Monday, 19 November 2012
PM proposes Judicial Review changes
No doubt there will some fluttering in the legal dovecotes over the threatened reduction in the scope for challenging government decisions by way of an application to the High Court for judicial review (and this would include challenges to planning permissions granted both by local authorities and by ministers).
As is so often the case, the PM’s speech seems to be long on rhetoric and short on concrete proposals, probably because the latter are still the subject of some frantic head-scratching in Whitehall. One idea which will almost certainly come forward is the shortening of the period within which an application for JR can be made. The current rule that the application must be made ‘promptly’ and in any event within 3 months has caused numerous difficulties over the years, and its legality has been doubted. A fixed period, probably 6 weeks, would meet these objections, provided that discretion is allowed to judges to extend this period in exceptional cases. However, if the period is shortened too drastically this could actually lead to more claims being made, as the government discovered when the period for planning appeals was halved some years ago. (The original period had to be restored to cope with the overwhelming workload for the Planning Inspectorate that had resulted.)
Other changes could be more problematic. There remains a need to observe the Aarhus Convention in environmental cases, and increasing the court fees might be open to the same criticisms as were levelled at the costs of JR in Lord Justice Sullivan’s report a couple of years ago. The trend, up to now, has been in the opposite direction, with proposals for increased use of limited costs orders to avoid claimants for JR being potentially bankrupted by the costs of a failed application against a powerful and well-funded public authority. Article 6 of the Declaration of Human Rights also needs to kept in mind – the requirement for a fair trial includes reasonable ‘equality of arms’.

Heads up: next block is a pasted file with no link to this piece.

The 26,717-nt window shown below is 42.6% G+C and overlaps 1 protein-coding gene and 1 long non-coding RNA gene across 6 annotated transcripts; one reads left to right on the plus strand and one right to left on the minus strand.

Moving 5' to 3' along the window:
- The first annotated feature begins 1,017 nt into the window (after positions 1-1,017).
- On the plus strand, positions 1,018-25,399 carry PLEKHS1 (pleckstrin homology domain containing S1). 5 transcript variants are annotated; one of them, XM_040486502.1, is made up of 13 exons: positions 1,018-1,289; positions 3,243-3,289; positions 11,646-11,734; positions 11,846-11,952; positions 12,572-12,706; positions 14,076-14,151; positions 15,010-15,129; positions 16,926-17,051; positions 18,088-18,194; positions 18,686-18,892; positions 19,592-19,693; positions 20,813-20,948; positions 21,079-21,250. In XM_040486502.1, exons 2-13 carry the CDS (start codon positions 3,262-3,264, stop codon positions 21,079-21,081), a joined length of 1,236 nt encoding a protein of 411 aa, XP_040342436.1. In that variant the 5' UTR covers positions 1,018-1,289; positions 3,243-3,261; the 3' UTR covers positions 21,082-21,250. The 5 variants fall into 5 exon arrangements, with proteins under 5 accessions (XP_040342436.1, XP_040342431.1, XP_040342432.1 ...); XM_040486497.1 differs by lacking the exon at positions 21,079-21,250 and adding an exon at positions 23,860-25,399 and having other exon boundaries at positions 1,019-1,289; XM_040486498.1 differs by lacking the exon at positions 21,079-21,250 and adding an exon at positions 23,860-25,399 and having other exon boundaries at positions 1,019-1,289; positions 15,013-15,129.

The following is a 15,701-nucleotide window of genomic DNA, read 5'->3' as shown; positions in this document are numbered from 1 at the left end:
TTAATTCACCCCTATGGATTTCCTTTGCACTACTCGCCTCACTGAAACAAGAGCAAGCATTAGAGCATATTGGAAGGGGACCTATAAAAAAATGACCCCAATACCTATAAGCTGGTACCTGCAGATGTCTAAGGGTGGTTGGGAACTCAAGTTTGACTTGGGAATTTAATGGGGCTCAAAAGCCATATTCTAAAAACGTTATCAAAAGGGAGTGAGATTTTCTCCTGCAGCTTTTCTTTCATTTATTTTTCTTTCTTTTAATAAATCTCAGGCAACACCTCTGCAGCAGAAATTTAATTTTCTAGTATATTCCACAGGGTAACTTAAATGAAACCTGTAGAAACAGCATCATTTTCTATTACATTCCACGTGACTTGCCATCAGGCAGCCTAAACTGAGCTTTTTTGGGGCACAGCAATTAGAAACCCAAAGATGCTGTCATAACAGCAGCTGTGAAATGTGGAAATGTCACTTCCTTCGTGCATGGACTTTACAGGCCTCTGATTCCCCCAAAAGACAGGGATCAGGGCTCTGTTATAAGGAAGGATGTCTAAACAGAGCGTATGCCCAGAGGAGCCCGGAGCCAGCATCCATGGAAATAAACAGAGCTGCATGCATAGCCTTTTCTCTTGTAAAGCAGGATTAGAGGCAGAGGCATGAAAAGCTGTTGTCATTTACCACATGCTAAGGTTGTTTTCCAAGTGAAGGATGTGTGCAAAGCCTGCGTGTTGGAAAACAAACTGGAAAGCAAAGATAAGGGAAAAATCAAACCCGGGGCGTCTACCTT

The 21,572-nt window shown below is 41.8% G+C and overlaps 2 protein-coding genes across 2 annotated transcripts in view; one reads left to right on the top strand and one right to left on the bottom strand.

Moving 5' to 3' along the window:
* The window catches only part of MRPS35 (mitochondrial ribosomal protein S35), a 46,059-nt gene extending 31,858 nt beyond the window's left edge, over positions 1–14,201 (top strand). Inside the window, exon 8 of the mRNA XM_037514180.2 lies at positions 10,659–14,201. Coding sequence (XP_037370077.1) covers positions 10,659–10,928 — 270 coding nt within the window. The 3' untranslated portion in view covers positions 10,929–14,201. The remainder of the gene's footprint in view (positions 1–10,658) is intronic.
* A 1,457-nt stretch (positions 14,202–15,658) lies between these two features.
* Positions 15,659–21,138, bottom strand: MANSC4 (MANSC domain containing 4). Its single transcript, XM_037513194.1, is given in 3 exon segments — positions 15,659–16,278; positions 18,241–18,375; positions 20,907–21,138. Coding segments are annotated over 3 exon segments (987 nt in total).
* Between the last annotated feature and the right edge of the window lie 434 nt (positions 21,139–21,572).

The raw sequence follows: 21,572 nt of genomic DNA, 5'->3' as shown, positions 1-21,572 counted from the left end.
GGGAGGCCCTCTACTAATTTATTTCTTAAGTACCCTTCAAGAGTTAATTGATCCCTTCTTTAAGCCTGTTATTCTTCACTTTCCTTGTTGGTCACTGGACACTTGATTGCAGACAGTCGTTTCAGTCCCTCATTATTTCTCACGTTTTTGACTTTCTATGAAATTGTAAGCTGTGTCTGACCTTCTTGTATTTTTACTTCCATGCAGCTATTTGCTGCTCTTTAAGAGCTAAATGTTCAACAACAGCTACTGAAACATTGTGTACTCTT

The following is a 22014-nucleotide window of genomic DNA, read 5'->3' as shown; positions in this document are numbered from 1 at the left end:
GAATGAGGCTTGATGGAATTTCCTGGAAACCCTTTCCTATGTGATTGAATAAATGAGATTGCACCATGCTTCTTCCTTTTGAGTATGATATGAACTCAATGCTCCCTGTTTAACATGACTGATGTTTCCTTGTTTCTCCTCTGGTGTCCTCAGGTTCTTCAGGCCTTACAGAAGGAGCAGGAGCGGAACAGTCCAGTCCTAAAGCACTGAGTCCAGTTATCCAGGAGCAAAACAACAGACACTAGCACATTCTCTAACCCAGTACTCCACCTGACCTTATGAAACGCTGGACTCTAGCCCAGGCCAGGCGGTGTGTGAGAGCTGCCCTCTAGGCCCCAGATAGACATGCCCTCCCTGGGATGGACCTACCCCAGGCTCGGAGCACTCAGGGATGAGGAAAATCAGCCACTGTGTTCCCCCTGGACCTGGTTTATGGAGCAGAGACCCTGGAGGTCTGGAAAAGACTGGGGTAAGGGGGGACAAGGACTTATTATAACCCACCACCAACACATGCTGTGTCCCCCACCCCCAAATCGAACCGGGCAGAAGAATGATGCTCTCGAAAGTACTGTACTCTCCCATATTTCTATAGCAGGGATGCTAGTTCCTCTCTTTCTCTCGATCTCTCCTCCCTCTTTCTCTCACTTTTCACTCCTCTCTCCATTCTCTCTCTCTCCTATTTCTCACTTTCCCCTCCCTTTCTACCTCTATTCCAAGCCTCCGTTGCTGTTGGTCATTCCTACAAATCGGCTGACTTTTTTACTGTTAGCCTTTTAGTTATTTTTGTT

There is already a filtering process, requiring the court to grant permission (‘leave’ as it used to be called) for a JR action to proceed, so unmeritorious claims are already weeded out at an early stage. There seems to be little need or justification for further deterrents to claimants in what are often matters of vital concern to them. Those cases which go forward to a full hearing are ones where there is clearly an arguable point. Claimants are entitled to have these cases tested by the court. Where these claims are allowed and decisions are quashed, it is because there was a serious legal flaw in those decisions, leading to real injustice to the claimant. The government cannot realistically complain about that.
Like so much else in which they meddle, the PM and his cabinet colleagues just don’t seem to have any understanding of how the planning system or the judicial system actually works. It is already well-settled law that the High Court will not ‘second guess’ the decision-maker. The merits of a decision cannot be challenged before the court; there must be a clear legal error either in the decision itself or in the procedure leading to that decision. Only then does the court have the discretion to quash that decision. Furthermore, the court will not quash a decision on a technicality. The mere fact that some legal error can be identified is not enough in itself; the claimant must show that they have been substantially prejudiced by that error, and this involves satisfying the court that upon the decision being re-taken there is a realistic chance that a different decision would then be reached. The court will not intervene if it is likely to result in the same decision being reached, by a route that avoids the legal error that vitiated the original decision-taking process.
In practice, this speech on the part of Cameron may just be another example of a crowd-pleasing pronouncement addressed to a particular audience (a particular failing of Cameron’s even in his days in opposition). He acknowledges that there will have to be consultations about these ideas, and in practice, much of what Cameron was canvassing in his flight of fancy may never see the light of day. Expect to see a change in the application period for JR; this was a change that was already on the cards. But as to the rest, don’t hold your breath.
© MARTIN H GOODALL